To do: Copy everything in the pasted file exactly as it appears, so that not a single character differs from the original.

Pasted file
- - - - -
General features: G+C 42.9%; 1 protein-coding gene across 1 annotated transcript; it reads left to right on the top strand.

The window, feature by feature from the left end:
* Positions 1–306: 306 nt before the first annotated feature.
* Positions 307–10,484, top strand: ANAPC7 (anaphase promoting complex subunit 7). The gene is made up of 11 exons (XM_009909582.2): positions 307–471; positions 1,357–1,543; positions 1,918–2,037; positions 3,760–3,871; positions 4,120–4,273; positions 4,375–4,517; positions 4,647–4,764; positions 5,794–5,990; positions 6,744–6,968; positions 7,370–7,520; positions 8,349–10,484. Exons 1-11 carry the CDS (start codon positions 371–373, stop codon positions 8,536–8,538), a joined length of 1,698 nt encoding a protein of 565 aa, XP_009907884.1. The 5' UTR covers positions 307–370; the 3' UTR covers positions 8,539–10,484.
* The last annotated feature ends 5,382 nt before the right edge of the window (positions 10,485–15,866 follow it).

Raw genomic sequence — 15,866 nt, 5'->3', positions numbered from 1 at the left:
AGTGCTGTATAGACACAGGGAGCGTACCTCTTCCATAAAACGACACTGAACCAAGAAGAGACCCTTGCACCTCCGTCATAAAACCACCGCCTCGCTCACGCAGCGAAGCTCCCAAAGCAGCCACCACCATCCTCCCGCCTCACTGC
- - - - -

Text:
General features: G+C 42.9%; 1 protein-coding gene across 1 annotated transcript; it reads left to right on the top strand.

The window, feature by feature from the left end:
* Positions 1–306: 306 nt before the first annotated feature.
* Positions 307–10,484, top strand: ANAPC7 (anaphase promoting complex subunit 7). The gene is made up of 11 exons (XM_009909582.2): positions 307–471; positions 1,357–1,543; positions 1,918–2,037; positions 3,760–3,871; positions 4,120–4,273; positions 4,375–4,517; positions 4,647–4,764; positions 5,794–5,990; positions 6,744–6,968; positions 7,370–7,520; positions 8,349–10,484. Exons 1-11 carry the CDS (start codon positions 371–373, stop codon positions 8,536–8,538), a joined length of 1,698 nt encoding a protein of 565 aa, XP_009907884.1. The 5' UTR covers positions 307–370; the 3' UTR covers positions 8,539–10,484.
* The last annotated feature ends 5,382 nt before the right edge of the window (positions 10,485–15,866 follow it).

Raw genomic sequence — 15,866 nt, 5'->3', positions numbered from 1 at the left:
AGTGCTGTATAGACACAGGGAGCGTACCTCTTCCATAAAACGACACTGAACCAAGAAGAGACCCTTGCACCTCCGTCATAAAACCACCGCCTCGCTCACGCAGCGAAGCTCCCAAAGCAGCCACCACCATCCTCCCGCCTCACTGC